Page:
I recently posted an article called Setting up and using Code Coverage. As I mentioned there, code coverage is useful for seeing what portions of your code have been exercised. What code coverage can’t do though is to ensure functional correctness – this is where functional coverage comes into play. Functional coverage allows you to determine when you have exposed your code to a sufficient enough set of stimulus, including hitting corner cases, that you have a high confidence in its functionality.
My background includes experience as a hardware verification engineer, where the teams I was part of used both code coverage and functional coverage as essential tools in test development. In the Wikipedia section on SystemVerilog (a hardware description and verification language) there is a nice write-up on Coverage where the difference between code coverage and functional coverage is discussed.
What is a Coverpoint?
I wanted to employ some functional coverage as a guide to my unit test development. In the SystemVerilog language mentioned above, they have the concept of coverpoints and covergroups (group of coverpoints). I found a nice document called SystemVerilog Testbench Automation Tutorial where there is some good information about these concepts starting in the section titled “Functional Coverage”.
A coverpoint is essentially a measurement point where an event (such as values taken on by a variable) can be recorded, along with bins for how many times specific values (or range of values) occurred for that event.
I have an application that I’m working on that uses Parse (a service that lets you persist objects in the cloud, perform queries, etc.). Calls to the Parse APIs are initiated from the main thread and dispatched to the global queue, thus completion of these calls happens asynchronously.
I wanted to write some unit tests to verify the functionality of my methods that interface with Parse.
Referencing the View Controller
My initial view controller is called EntryViewController. This view controller instances a class called ParseConnection which serves as a model for all my Parse interactions. All calls to methods in ParseConnection from EntryViewController are dispatched to the global queue. Within ParseConnection, all the API calls are made synchronously in this background queue.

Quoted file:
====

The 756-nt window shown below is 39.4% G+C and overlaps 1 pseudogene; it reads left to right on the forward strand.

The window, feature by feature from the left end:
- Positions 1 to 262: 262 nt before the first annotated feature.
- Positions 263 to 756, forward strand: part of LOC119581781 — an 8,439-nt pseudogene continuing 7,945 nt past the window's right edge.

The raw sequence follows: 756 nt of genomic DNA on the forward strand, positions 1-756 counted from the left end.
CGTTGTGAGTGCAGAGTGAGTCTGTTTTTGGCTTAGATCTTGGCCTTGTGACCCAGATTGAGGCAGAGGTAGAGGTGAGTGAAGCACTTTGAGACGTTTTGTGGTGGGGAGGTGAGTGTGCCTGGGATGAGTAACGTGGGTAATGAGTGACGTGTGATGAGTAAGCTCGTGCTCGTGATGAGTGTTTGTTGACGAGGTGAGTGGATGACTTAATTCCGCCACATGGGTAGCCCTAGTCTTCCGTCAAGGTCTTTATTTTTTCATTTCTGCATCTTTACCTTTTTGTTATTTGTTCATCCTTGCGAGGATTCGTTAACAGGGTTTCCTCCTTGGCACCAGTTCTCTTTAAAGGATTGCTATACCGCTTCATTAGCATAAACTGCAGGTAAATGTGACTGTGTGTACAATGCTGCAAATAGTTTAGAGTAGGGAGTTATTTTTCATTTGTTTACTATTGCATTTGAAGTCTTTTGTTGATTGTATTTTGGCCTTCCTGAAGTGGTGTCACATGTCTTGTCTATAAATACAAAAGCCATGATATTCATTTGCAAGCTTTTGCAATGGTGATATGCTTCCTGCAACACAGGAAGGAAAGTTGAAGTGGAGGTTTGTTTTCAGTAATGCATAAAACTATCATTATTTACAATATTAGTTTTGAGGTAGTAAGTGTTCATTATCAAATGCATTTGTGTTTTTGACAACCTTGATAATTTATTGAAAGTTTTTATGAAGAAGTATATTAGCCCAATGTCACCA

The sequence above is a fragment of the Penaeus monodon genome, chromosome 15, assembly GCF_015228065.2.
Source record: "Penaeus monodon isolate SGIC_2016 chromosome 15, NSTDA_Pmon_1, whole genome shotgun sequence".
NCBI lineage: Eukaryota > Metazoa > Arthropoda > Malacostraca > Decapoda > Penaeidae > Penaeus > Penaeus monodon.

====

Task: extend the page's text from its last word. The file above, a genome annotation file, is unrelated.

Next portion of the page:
My first challenge was how to get a reference from my unit tests to EntryViewController. I wanted to do this from the instance setUp method in my test suite class called ContactsOnlineBasicUnitTests, and store this reference in a property. This setUp method is called before each test case is run.
@interface ContactsOnlineBasicUnitTests ()
@property (strong, nonatomic) EntryViewController *entryViewController;
In my last post I talked about how to setup for Code Coverage and made a reference to unit testing. In this article I wanted to share my experience with setting up to run unit testing.
A great place to start is the Apple document Xcode Unit Testing Guide.
Setup target and initial test suite
Choose File > New > Target …
In the iOS section, select Other, then select the Cocoa Touch Unit Testing Bundle template.
Since my app is called ContactsOnline, I’ll name my product (new target) ContactsOnlineBasicUnitTests.
This creates a test suite by the same name ContactsOnlineBasicUnitTests.m, within a group called ContactsOnlineBasicUnitTests.
Unit-test targets define one or more test suites.
My background includes many years of Verification work on complex computer and graphics chips, so I was happy to learn that Xcode had some support for testing and code coverage. Code coverage is very useful as a guide to developing tests to let you see what portions of your code have been exercised.
The following example code coverage results are displayed using the tool CoverStory. They show what percentage of various classes have been exercised in the left pane, along with details about which lines in a particular file have not been covered in the right pane (highlighted in red).